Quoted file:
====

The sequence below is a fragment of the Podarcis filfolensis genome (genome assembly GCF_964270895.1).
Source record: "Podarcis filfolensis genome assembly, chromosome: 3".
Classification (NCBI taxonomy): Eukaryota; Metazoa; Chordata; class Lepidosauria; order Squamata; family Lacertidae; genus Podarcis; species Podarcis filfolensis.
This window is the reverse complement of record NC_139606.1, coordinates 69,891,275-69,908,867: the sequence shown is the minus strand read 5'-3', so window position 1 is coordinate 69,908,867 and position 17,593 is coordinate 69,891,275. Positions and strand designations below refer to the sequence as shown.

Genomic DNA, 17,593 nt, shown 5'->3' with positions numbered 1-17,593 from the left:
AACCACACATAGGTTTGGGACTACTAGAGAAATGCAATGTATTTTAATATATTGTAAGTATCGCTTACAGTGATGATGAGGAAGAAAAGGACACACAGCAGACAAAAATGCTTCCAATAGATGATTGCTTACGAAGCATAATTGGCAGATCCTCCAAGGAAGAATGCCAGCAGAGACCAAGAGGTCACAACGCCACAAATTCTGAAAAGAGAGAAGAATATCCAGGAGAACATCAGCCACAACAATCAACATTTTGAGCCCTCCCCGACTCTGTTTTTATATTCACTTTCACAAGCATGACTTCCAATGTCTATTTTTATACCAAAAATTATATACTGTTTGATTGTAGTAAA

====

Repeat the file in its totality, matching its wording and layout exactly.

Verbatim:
The sequence below is a fragment of the Podarcis filfolensis genome (genome assembly GCF_964270895.1).
Source record: "Podarcis filfolensis genome assembly, chromosome: 3".
Classification (NCBI taxonomy): Eukaryota; Metazoa; Chordata; class Lepidosauria; order Squamata; family Lacertidae; genus Podarcis; species Podarcis filfolensis.
This window is the reverse complement of record NC_139606.1, coordinates 69,891,275-69,908,867: the sequence shown is the minus strand read 5'-3', so window position 1 is coordinate 69,908,867 and position 17,593 is coordinate 69,891,275. Positions and strand designations below refer to the sequence as shown.

Genomic DNA, 17,593 nt, shown 5'->3' with positions numbered 1-17,593 from the left:
AACCACACATAGGTTTGGGACTACTAGAGAAATGCAATGTATTTTAATATATTGTAAGTATCGCTTACAGTGATGATGAGGAAGAAAAGGACACACAGCAGACAAAAATGCTTCCAATAGATGATTGCTTACGAAGCATAATTGGCAGATCCTCCAAGGAAGAATGCCAGCAGAGACCAAGAGGTCACAACGCCACAAATTCTGAAAAGAGAGAAGAATATCCAGGAGAACATCAGCCACAACAATCAACATTTTGAGCCCTCCCCGACTCTGTTTTTATATTCACTTTCACAAGCATGACTTCCAATGTCTATTTTTATACCAAAAATTATATACTGTTTGATTGTAGTAAA